Return To Cookie Mountain

Studio Album by released in 2006

Return To Cookie Mountain review

TV On The Radio – creators of experimental music

Two talented musicians and artists David Andrew Sitek and Tunde Adebimpe formed TV On The Radio in 2003. Today the band also includes guitarist and vocalist Kyp Malone, bass player Gerald Smith and drummer Jaleel Bunton. Return To Cookie Mountain is their third album after a 24-track debut demo called OK Calculator of 2003 and the 2004 full-length Desperate Youth, Blood Thirsty Babes which established the band as a creator of experimental music full of most various ideas and approaches to transcribing. The new record is different from the previous works for TV On The Radio has finally found how to organize all their numerous ideas and make them work together in a whole system of audio effects – from Tunde Adebimpe’s unbelievable falsetto vocals to most intricate instrumental background. Disbalance and disharmony are main things with which the band keeps experimenting. The paradox is that the more disharmoniously their music sounds the more uniform it seems. Return To Cookie Mountain is a whole unit consisting of songs each of which is an independent piece of art. These controversies add to the experimental character of TV On The Radio’s work and make the album absolutely unique.

Each track on Return To Cookie Mountain is utterly flawless

The album consists of eleven tracks none of which is similar to another. Besides, most of the songs start one way and finish the other, and by the end of the album you feel like you have heard something out of your world and until you do not explore it carefully you cannot understand what that was. The opening track Wolf Like Me impetuously starts off with guitars and drums, and the following I Was A Lover intrudes into your mind with the most desperate falsetto against the background of tense noises. David Bowie features the track Province, which refines Return To Cookie Mountain but appears amazingly natural. Hours is probably one of the most penetrating songs you’ve ever heard for there are extremely high tone female back vocals rising Adebimpe’s falsetto to the very top of apprehension. The electric sound distinguishes the track Let The Devil In and the very melodious song Dirty Whirl Wind is based on a breathtaking contrast of vocals and instruments. A Method is a rhythmical song with the amazing vocals harmonizing with percussion and whistling and the closer Wash The Day Away suits best to compete the record. There is hardly an outstanding track on Return To Cookie Mountain for each of them is utterly flawless.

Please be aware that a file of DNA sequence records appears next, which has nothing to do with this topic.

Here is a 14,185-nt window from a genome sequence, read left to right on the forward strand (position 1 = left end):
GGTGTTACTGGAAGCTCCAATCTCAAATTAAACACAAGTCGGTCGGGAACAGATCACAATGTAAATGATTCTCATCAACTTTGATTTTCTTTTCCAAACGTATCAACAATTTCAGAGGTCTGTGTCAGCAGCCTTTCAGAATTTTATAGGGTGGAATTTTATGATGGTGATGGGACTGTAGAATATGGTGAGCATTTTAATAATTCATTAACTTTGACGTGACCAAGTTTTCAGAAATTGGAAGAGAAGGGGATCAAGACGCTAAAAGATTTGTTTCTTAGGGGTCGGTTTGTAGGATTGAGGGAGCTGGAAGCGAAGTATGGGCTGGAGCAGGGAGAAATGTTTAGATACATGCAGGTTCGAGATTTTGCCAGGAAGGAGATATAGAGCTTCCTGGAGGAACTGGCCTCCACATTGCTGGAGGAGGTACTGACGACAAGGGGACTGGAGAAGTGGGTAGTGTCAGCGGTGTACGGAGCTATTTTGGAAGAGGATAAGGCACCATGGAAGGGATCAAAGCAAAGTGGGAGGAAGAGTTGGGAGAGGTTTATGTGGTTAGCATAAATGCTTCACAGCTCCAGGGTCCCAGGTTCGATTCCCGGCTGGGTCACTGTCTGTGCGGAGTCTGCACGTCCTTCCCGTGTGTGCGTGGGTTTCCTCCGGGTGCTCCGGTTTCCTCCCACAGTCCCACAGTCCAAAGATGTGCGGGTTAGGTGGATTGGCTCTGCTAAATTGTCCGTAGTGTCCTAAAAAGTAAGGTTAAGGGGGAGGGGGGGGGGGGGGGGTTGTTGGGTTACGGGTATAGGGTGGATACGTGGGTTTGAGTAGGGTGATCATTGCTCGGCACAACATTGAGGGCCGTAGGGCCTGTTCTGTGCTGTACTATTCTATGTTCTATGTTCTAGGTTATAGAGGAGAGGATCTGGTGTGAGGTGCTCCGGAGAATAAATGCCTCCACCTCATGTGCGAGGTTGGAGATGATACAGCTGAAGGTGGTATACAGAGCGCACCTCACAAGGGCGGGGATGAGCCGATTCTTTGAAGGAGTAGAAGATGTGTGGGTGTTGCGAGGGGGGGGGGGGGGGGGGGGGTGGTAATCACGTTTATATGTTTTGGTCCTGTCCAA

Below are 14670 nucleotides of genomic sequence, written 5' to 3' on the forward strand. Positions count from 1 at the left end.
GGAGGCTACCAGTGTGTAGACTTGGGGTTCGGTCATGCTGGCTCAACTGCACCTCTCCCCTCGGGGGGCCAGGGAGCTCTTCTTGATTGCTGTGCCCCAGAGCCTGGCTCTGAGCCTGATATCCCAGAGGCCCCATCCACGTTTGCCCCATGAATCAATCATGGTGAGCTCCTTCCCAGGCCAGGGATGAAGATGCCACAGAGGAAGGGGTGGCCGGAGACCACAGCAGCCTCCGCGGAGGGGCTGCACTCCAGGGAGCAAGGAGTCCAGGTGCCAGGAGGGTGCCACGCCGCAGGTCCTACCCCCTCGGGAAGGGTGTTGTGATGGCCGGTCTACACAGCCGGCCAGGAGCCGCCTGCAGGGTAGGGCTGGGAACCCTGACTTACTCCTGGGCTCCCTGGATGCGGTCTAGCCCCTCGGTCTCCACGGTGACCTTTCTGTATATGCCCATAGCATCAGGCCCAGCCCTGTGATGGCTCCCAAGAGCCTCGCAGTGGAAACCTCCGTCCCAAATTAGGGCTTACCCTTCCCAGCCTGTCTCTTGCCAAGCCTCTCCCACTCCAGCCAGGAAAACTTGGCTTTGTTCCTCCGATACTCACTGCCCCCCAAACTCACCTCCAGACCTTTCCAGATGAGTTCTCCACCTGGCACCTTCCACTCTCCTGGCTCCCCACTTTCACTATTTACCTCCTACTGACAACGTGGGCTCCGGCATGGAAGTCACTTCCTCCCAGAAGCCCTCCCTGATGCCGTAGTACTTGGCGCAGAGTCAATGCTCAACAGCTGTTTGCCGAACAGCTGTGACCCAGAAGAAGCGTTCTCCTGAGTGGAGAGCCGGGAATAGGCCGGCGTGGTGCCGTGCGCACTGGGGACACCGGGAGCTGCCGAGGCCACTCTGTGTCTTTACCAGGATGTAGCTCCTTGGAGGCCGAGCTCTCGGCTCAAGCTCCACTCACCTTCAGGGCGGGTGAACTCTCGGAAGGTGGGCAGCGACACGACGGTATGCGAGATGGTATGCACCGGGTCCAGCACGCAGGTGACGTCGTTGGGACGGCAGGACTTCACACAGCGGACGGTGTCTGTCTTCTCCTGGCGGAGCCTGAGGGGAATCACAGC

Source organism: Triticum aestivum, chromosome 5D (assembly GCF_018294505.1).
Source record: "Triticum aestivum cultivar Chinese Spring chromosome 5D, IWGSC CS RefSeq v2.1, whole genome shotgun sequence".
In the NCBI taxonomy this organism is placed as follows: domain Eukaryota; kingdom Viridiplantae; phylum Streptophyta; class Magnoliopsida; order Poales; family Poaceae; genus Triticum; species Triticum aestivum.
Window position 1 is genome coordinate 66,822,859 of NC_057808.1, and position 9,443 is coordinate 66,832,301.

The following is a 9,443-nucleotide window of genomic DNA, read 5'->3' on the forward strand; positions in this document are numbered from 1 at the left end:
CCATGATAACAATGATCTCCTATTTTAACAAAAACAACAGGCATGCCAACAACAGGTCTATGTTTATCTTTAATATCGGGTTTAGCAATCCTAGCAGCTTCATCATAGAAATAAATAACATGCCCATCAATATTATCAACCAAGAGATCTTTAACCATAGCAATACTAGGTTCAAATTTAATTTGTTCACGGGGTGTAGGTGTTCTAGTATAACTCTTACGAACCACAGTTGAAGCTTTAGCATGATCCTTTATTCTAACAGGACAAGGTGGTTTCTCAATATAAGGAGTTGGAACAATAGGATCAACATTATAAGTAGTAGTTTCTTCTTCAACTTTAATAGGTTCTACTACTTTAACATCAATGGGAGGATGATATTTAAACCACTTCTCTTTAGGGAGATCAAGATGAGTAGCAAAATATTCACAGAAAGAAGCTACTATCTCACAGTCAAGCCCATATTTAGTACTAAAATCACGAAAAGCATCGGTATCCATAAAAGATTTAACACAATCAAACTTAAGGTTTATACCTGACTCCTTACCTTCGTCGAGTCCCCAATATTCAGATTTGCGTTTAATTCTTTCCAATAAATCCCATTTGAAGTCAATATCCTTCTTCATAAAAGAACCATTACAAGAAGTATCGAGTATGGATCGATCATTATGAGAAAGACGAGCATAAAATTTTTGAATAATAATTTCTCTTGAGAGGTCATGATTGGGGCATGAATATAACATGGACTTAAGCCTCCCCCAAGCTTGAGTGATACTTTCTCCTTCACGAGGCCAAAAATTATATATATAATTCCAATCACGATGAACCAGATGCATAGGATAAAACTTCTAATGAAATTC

Return To Cookie Mountain is not a record to listen and forget about

The music industry is really lucky that such gifted and intellectual people as David Sitek and Tunde Adebimpe have started to record albums. Their music is a brightest illustration of what these genius men feel and how they hear the surrounding world. Some might state that the songs on Return To Cookie Mountain are on the extreme of human feelings while others argue that the known seven notes only limit the two minds. One way or the other the new album leaves you completely impressed and astonished. The more you listen the more new nuances you hear and the more you enjoy it. Some songs like A Method are a bit simpler than the others and everything is clear from the first listening of it. However if you take Playhouses for instance it has so many different levels that on the first hearing you can hardly catch at least part of them. The only thing you can be sure of is that you are captivated by the front singer’s vocals and the melodies they can perform. Return To Cookie Mountain is not a record to listen and forget about it. It is a challenge, a difficult task for the most sophisticated and fine refreshment for the most disinterested. Whether you are a normal person this would be the most interesting addition to your collection of intellectual property.